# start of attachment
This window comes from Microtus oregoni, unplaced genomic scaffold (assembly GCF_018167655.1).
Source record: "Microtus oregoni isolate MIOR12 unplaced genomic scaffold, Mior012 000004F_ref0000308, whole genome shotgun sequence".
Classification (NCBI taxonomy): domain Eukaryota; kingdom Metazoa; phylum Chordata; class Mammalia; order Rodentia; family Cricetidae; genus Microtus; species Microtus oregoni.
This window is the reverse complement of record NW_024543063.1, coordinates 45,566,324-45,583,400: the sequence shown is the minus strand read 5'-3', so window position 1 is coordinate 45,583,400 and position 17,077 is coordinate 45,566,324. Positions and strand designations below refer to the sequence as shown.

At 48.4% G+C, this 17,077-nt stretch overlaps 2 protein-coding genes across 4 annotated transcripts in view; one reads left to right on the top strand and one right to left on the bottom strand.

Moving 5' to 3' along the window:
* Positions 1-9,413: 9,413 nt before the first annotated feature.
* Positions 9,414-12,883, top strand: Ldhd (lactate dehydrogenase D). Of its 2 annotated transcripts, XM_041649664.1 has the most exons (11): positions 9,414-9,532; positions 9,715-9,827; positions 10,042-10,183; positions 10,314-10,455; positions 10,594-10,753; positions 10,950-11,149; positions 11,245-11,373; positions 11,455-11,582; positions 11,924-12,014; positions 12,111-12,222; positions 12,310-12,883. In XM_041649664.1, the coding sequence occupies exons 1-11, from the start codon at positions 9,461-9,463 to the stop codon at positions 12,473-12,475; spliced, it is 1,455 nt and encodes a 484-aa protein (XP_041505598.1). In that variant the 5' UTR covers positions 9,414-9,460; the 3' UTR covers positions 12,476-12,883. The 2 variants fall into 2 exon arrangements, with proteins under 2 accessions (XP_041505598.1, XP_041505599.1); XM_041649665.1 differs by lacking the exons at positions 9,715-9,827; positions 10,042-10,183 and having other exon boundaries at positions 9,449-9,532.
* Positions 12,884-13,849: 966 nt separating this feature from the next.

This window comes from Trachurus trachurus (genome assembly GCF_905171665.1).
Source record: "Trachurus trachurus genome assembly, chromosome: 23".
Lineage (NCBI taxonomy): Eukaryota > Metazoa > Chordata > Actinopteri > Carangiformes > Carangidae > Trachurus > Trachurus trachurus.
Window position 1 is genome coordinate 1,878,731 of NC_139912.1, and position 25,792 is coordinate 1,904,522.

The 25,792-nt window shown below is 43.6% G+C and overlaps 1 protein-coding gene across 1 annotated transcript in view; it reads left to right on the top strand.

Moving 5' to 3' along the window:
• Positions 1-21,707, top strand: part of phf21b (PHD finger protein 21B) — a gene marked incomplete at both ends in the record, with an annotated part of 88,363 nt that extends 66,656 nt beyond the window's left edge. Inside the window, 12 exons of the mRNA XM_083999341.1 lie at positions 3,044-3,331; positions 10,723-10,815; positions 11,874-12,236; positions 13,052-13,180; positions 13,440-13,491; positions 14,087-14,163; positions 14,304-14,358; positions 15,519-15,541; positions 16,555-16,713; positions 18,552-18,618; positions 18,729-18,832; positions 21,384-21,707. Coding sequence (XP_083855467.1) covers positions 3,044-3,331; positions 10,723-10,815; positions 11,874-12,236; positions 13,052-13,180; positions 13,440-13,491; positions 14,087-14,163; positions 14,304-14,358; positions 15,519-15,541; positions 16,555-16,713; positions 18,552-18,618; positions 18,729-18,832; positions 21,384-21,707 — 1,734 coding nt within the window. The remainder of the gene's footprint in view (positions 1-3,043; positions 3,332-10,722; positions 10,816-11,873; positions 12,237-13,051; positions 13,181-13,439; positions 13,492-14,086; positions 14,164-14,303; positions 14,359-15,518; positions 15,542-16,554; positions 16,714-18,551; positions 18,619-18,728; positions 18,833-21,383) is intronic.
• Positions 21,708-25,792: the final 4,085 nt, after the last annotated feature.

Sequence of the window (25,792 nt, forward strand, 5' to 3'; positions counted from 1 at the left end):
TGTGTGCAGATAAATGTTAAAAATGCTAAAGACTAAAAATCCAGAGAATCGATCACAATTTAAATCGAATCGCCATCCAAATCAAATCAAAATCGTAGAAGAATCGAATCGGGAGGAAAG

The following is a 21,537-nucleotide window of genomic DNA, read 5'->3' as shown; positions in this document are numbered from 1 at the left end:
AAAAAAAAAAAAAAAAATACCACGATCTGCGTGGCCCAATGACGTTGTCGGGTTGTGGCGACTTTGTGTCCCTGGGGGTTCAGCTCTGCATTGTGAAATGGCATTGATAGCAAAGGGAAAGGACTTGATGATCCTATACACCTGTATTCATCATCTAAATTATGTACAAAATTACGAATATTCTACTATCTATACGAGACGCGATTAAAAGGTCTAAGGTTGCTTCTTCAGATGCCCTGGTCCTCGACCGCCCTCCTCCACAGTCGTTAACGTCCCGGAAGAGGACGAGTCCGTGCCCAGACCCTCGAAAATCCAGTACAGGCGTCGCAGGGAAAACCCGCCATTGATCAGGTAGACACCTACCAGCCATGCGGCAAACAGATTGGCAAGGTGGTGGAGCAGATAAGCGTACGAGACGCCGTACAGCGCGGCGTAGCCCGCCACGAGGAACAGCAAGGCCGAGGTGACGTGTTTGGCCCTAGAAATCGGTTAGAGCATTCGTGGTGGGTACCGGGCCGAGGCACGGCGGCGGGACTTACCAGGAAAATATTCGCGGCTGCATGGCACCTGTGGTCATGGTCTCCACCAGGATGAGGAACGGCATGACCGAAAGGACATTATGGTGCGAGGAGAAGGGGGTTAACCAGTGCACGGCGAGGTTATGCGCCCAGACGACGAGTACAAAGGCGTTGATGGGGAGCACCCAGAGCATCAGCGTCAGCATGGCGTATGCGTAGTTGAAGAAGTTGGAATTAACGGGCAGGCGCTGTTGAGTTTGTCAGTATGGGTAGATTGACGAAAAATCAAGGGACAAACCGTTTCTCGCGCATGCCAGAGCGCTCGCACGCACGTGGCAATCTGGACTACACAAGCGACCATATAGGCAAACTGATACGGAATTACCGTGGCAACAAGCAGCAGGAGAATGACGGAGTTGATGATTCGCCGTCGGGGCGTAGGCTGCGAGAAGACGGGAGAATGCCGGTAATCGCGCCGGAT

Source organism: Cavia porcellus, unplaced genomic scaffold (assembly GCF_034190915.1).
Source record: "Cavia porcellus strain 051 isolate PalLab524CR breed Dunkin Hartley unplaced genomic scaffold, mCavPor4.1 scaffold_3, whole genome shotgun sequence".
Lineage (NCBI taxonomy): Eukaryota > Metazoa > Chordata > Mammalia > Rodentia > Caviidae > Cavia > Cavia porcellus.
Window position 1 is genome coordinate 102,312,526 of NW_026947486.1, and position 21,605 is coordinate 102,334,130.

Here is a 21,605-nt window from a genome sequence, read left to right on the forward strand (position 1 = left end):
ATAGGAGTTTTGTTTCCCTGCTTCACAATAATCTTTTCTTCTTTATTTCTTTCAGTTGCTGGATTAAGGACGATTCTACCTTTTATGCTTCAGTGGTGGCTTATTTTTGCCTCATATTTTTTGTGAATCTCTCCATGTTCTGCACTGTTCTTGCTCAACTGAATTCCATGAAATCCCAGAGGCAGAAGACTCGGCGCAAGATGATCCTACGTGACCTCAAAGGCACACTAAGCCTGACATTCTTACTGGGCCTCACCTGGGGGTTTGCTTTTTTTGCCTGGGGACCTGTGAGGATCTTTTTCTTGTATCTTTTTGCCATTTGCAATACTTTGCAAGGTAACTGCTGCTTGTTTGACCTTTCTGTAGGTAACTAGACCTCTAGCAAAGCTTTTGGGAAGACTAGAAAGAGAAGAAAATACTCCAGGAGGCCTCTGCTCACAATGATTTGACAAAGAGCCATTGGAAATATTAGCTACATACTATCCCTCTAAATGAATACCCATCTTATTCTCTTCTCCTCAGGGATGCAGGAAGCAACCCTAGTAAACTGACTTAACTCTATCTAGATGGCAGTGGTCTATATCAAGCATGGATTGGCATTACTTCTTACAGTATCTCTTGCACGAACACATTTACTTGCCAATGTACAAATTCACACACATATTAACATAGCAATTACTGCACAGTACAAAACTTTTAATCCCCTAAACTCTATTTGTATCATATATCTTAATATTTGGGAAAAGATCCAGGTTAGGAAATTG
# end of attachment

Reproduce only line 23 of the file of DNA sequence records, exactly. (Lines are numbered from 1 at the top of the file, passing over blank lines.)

Source record: "Cavia porcellus strain 051 isolate PalLab524CR breed Dunkin Hartley unplaced genomic scaffold, mCavPor4.1 scaffold_3, whole genome shotgun sequence".